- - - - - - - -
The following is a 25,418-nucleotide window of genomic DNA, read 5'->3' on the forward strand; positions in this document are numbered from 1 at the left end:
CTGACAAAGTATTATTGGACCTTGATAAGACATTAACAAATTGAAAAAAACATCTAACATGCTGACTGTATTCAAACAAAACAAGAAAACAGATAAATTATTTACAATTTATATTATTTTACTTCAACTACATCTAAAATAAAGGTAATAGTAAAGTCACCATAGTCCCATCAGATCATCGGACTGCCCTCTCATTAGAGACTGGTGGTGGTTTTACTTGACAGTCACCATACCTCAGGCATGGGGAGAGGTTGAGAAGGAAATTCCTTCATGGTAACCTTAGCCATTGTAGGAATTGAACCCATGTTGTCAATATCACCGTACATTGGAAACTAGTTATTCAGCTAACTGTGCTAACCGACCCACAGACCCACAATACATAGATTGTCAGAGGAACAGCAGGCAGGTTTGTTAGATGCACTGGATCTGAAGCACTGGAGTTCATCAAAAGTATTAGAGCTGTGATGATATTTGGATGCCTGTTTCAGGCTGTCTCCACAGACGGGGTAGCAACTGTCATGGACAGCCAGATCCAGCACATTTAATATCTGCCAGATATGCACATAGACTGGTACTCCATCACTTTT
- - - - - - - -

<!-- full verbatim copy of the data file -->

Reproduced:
The following is a 25,418-nucleotide window of genomic DNA, read 5'->3' on the forward strand; positions in this document are numbered from 1 at the left end:
CTGACAAAGTATTATTGGACCTTGATAAGACATTAACAAATTGAAAAAAACATCTAACATGCTGACTGTATTCAAACAAAACAAGAAAACAGATAAATTATTTACAATTTATATTATTTTACTTCAACTACATCTAAAATAAAGGTAATAGTAAAGTCACCATAGTCCCATCAGATCATCGGACTGCCCTCTCATTAGAGACTGGTGGTGGTTTTACTTGACAGTCACCATACCTCAGGCATGGGGAGAGGTTGAGAAGGAAATTCCTTCATGGTAACCTTAGCCATTGTAGGAATTGAACCCATGTTGTCAATATCACCGTACATTGGAAACTAGTTATTCAGCTAACTGTGCTAACCGACCCACAGACCCACAATACATAGATTGTCAGAGGAACAGCAGGCAGGTTTGTTAGATGCACTGGATCTGAAGCACTGGAGTTCATCAAAAGTATTAGAGCTGTGATGATATTTGGATGCCTGTTTCAGGCTGTCTCCACAGACGGGGTAGCAACTGTCATGGACAGCCAGATCCAGCACATTTAATATCTGCCAGATATGCACATAGACTGGTACTCCATCACTTTT